“Hot Bod” is a weekly exploration of fitness culture and its adjacent oddities.
When it comes to working out, I have a tendency to become obsessed with whatever piques my interest that season, which is usually biking or dancing. This all means that I can be quite a one-trick pony. I’m certain that if left unchecked, I would turn into a centaur: a creature of solely leg-based strength. But when reason strikes, I try to find some full-body workout routines that incorporate as many muscles as they can. There’s no reason to play favorites with muscle groups. But there is a reason to play favorites with workout videos, so here are several good ones that work on the whole body!
1. If you need someone else to provide the energy
Deja Riley workouts are always a reliable, demanding go-to. This 15-minute full-body workout is one of my favorites of hers. That’s probably because it’s pretty heavy on the cardio, so I’m distracted enough by leaping around the whole time to do the whole thing. Her programs are also really useful if you’re feeling surly, because Riley won’t stand for it. If I have no enthusiasm, Riley has enough for the both of us.
2. If you want to get into pilates
Every time I see a rundown of a Pilates workout, I think: Oh, that looks achievable. And then it’s such a devastating micro-torture that my muscles howl at me for the next 48 hours. Luckily, Blogilates founder Cassey Ho’s charm can get me through any workout. Here she is, telling me an anecdote about how hard it is to actually shoot a bow and arrow and then there’s another anecdote about her fear of scary movies. And then the video is complete. Anyway, her stuff is very intense, and adding the extra pressure of a resistance band only makes it more fiery.
3. If you really wish you were just dancing
And8 Fitness’s half-hour routine is a bouncy cardio dance plus “adwork” — doing an ab routine like planks, bicycles, or crunches during the inevitable ads that play during the video. That shoehorns some full-body toning right into dancing, so guess what, you’re doing sit-ups now. Doesn’t that suck? Well, it’s what you asked for.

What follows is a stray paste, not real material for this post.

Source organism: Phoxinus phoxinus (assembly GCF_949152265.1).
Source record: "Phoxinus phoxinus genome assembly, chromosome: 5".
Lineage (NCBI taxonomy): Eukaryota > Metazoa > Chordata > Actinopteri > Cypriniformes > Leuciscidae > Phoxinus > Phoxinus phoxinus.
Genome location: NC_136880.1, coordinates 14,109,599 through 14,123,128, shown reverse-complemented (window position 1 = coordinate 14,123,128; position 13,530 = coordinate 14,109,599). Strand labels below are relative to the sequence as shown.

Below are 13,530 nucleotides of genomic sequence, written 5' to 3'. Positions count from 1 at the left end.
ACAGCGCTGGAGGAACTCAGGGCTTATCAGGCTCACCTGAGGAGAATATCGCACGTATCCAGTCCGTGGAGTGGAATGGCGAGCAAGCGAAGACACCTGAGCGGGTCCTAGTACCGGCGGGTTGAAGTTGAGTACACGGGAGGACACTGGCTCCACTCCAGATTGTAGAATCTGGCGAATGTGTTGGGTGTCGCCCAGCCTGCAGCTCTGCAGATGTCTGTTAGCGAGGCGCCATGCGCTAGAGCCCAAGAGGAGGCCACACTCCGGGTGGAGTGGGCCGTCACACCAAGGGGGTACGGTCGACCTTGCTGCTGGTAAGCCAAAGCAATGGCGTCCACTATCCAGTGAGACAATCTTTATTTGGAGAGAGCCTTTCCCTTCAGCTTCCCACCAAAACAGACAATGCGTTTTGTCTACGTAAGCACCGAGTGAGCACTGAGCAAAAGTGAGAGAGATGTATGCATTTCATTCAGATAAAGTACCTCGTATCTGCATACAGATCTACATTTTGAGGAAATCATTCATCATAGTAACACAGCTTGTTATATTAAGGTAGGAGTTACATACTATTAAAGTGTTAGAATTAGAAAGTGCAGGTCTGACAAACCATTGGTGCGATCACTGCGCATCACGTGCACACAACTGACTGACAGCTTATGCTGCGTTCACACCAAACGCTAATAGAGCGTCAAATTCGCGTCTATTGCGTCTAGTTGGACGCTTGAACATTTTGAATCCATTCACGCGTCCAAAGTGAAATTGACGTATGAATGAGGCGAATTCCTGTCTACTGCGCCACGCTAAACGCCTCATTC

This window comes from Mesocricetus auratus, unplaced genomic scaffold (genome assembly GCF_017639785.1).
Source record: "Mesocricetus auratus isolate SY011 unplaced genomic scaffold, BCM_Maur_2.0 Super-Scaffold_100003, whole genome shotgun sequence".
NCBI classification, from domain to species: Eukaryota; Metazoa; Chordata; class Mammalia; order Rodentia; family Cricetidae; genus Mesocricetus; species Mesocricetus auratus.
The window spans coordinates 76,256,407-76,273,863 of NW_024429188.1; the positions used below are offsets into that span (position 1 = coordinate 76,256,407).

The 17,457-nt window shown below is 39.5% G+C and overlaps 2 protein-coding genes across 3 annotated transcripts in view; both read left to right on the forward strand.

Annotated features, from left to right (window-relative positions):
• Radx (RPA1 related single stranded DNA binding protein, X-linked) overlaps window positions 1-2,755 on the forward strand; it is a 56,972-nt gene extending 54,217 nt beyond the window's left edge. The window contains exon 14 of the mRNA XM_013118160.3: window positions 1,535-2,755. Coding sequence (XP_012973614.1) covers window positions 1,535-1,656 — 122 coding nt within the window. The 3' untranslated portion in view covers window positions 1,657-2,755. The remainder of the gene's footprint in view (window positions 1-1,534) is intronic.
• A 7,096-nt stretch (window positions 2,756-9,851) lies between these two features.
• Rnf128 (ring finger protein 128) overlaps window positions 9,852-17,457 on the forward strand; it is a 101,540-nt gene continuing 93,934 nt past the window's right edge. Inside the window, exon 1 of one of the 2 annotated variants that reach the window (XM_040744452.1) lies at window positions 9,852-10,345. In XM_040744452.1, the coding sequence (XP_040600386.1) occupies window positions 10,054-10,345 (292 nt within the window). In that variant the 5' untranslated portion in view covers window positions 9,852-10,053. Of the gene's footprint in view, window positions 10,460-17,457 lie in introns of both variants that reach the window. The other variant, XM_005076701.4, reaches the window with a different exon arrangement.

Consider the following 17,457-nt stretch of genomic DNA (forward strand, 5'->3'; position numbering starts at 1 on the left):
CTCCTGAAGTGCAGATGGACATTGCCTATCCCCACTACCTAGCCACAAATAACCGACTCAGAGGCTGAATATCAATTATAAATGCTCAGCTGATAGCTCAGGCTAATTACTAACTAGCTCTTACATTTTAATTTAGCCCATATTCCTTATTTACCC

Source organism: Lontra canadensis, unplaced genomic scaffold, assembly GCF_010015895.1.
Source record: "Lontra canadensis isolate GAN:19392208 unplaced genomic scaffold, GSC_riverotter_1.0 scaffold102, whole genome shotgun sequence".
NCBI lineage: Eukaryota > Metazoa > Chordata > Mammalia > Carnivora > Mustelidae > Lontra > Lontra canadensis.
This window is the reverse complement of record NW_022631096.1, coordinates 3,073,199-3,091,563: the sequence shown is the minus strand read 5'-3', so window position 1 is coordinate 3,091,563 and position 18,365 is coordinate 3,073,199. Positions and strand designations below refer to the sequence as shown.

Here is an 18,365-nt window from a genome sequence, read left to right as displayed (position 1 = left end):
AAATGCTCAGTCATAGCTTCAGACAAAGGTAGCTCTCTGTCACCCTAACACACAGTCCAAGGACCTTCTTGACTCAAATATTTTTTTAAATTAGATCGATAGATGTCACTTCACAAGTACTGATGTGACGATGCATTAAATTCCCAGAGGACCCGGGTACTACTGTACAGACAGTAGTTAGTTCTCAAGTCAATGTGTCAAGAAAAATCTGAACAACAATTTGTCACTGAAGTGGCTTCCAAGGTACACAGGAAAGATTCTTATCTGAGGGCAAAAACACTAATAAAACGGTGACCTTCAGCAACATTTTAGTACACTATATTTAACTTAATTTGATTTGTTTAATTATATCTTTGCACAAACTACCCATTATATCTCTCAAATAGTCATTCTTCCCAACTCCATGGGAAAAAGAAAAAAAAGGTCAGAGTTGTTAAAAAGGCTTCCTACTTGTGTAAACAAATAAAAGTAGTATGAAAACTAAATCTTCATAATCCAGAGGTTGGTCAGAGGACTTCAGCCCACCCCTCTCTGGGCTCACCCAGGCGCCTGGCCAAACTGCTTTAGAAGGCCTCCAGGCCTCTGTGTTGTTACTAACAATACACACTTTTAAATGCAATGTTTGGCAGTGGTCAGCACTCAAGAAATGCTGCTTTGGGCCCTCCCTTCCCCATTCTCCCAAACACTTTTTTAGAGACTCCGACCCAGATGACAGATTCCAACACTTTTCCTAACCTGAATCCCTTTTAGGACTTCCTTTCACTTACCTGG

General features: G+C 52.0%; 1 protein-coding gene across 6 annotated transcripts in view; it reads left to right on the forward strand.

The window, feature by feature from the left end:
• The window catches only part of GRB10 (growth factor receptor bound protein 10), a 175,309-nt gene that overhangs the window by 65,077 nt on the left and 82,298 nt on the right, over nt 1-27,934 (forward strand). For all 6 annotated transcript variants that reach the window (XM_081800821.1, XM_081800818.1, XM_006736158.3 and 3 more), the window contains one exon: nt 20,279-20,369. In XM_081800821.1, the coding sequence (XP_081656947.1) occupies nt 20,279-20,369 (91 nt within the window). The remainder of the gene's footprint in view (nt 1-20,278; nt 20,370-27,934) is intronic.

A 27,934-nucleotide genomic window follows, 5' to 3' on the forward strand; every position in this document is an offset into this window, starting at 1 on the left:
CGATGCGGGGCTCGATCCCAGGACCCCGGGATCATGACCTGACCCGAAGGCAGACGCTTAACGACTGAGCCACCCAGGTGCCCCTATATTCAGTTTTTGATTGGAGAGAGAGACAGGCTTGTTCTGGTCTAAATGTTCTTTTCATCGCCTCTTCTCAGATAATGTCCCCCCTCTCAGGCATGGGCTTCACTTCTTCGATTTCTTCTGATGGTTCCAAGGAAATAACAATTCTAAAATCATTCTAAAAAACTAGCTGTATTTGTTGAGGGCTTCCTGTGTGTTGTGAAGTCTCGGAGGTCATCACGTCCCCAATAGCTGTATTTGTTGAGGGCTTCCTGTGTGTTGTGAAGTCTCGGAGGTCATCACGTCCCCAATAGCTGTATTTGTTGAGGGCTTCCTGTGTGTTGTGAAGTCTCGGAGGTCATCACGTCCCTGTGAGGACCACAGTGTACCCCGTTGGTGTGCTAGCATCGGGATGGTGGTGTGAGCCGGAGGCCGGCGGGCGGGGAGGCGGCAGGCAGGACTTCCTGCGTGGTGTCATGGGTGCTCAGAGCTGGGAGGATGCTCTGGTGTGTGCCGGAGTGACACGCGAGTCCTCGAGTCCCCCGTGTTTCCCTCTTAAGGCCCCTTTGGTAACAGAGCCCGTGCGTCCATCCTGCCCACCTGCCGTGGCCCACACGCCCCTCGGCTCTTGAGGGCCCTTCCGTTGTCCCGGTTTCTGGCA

4. If you’re feeling punchy
Boxing makes me feel unique because I’m a southpaw and instructors always fuss about how much of an advantage I have and how special I am. I love to have natural intrigue! This quick boxing video is a great introduction. Jaws, the instructor, demonstrates the movements, stance, and coordination very clearly. At 17 minutes, this is also a pretty quick workout, but something about boxing makes it feel like I’ve gone through a big, accomplished ordeal.
5. If you’re new here
I’d been meaning to try Chloe Ting videos for a while, and I was most impressed with her welcoming approach. Ting’s very skilled at designing modifications for various moves, which gives beginners something less challenging to start with and an example of what to work up toward. Ting is also very firm about taking breaks. She’s good at taking care of the participant in a way that I would have really appreciated if I were new to full-body routines.
6. If you are a visual learner
If I want to hoist around my clunky dumbbells, I often turn to Mrs. Muscle, of Mr. and Mrs. Muscle, a very fit couple that co-host this YouTube channel. Their YouTube page has great low-impact options — which also tend to be the quieter videos, if you’ve got neighbors around. Mrs. Muscle’s workouts are mostly silent and she doesn’t explain anything about form or stance, so I’d recommend them if you’re confident in your weight-lifting knowledge or if you learn by imitation. Her workouts also include a very “cool” feature, in which anatomical charts of the human body flash on the screen and highlight which muscles you’re working when you do a deadlift or a push-up. I love to learn!
7. If you’re seeking some grumpy kinship
Ashley Graham’s YouTube fitness series “Thank Bod” is a simple, get-it-done circuit, but the most appealing factor is how much she appears to hate working out. She’s always like: “Let’s do planks, I HATE PLANKS.” Then she loves that they’re over! In summary: Ashley is a great companion for commiseration. Also the videos tend to be a very reasonable length (i.e., extremely short): six, seven, and eight minutes and it’s done.
8. If you’re easily bored
I’ve learned that I’m someone who needs routines without repetition. If we do a plank session, a squat session, a jumping-jack session — and then we return after a break to do the exact same series over again with no variation, I will be leaving the video. Luckily, Heather Robertson has a whole series of full-body exercise videos that distinguish themselves with the honor of including “no repeats.” Her full-body routine (which incorporates weights) manages to continue for an impressive half-hour with no — you guessed it — repeats.
9. If you need encouragement
If you need some encouragement along with your instruction, Kola Olaosebikan will never leave you lonely: She talks to you the entire time! She’s an active presence. She also introduced me to “sphinx pushes,” which are such a relieving lower-back complement for literally everything else I do. Now I want to do them every day.
10. If you feel like you’ve done everything already
Toni Mitchell’s full-body workout routines are refreshing! There were so many series I’d never done before that also weren’t, like, strange or eccentric or uncomfortable. In this 25-minute HIIT video, the leg swings to warm up were pliant and challenged my balance; then a variant of squat jumps (called “the frog”) as the final cardio push at the end were an exciting killer. The movements feel natural, but also unusual. I always think there’s nothing new to do anymore, and then when there is, I’m thrilled!